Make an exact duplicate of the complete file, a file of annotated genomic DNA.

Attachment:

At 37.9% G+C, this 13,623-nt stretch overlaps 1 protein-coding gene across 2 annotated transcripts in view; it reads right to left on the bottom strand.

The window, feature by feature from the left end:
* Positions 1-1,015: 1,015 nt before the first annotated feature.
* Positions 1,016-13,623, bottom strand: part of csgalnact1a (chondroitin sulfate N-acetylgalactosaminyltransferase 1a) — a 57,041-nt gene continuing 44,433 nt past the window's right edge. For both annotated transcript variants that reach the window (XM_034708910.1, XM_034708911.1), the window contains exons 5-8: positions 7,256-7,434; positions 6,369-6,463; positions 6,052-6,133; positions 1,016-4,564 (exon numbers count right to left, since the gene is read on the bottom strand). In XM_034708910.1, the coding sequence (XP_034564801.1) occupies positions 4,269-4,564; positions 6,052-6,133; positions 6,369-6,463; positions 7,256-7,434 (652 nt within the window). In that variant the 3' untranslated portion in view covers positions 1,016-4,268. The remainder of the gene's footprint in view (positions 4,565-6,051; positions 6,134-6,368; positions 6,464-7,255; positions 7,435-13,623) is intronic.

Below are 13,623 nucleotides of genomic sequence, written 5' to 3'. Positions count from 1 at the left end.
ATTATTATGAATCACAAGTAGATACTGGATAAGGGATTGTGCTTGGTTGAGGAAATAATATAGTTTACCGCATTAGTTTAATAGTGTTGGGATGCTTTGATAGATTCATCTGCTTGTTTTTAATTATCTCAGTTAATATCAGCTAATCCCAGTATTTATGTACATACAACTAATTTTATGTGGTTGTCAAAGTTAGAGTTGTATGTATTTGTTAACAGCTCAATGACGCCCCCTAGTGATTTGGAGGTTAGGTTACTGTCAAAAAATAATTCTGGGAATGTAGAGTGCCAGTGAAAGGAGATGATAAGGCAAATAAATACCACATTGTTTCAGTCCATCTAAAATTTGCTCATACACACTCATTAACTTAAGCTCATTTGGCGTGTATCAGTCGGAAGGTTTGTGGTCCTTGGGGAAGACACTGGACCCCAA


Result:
At 37.9% G+C, this 13,623-nt stretch overlaps 1 protein-coding gene across 2 annotated transcripts in view; it reads right to left on the bottom strand.

The window, feature by feature from the left end:
* Positions 1-1,015: 1,015 nt before the first annotated feature.
* Positions 1,016-13,623, bottom strand: part of csgalnact1a (chondroitin sulfate N-acetylgalactosaminyltransferase 1a) — a 57,041-nt gene continuing 44,433 nt past the window's right edge. For both annotated transcript variants that reach the window (XM_034708910.1, XM_034708911.1), the window contains exons 5-8: positions 7,256-7,434; positions 6,369-6,463; positions 6,052-6,133; positions 1,016-4,564 (exon numbers count right to left, since the gene is read on the bottom strand). In XM_034708910.1, the coding sequence (XP_034564801.1) occupies positions 4,269-4,564; positions 6,052-6,133; positions 6,369-6,463; positions 7,256-7,434 (652 nt within the window). In that variant the 3' untranslated portion in view covers positions 1,016-4,268. The remainder of the gene's footprint in view (positions 4,565-6,051; positions 6,134-6,368; positions 6,464-7,255; positions 7,435-13,623) is intronic.

Below are 13,623 nucleotides of genomic sequence, written 5' to 3'. Positions count from 1 at the left end.
ATTATTATGAATCACAAGTAGATACTGGATAAGGGATTGTGCTTGGTTGAGGAAATAATATAGTTTACCGCATTAGTTTAATAGTGTTGGGATGCTTTGATAGATTCATCTGCTTGTTTTTAATTATCTCAGTTAATATCAGCTAATCCCAGTATTTATGTACATACAACTAATTTTATGTGGTTGTCAAAGTTAGAGTTGTATGTATTTGTTAACAGCTCAATGACGCCCCCTAGTGATTTGGAGGTTAGGTTACTGTCAAAAAATAATTCTGGGAATGTAGAGTGCCAGTGAAAGGAGATGATAAGGCAAATAAATACCACATTGTTTCAGTCCATCTAAAATTTGCTCATACACACTCATTAACTTAAGCTCATTTGGCGTGTATCAGTCGGAAGGTTTGTGGTCCTTGGGGAAGACACTGGACCCCAA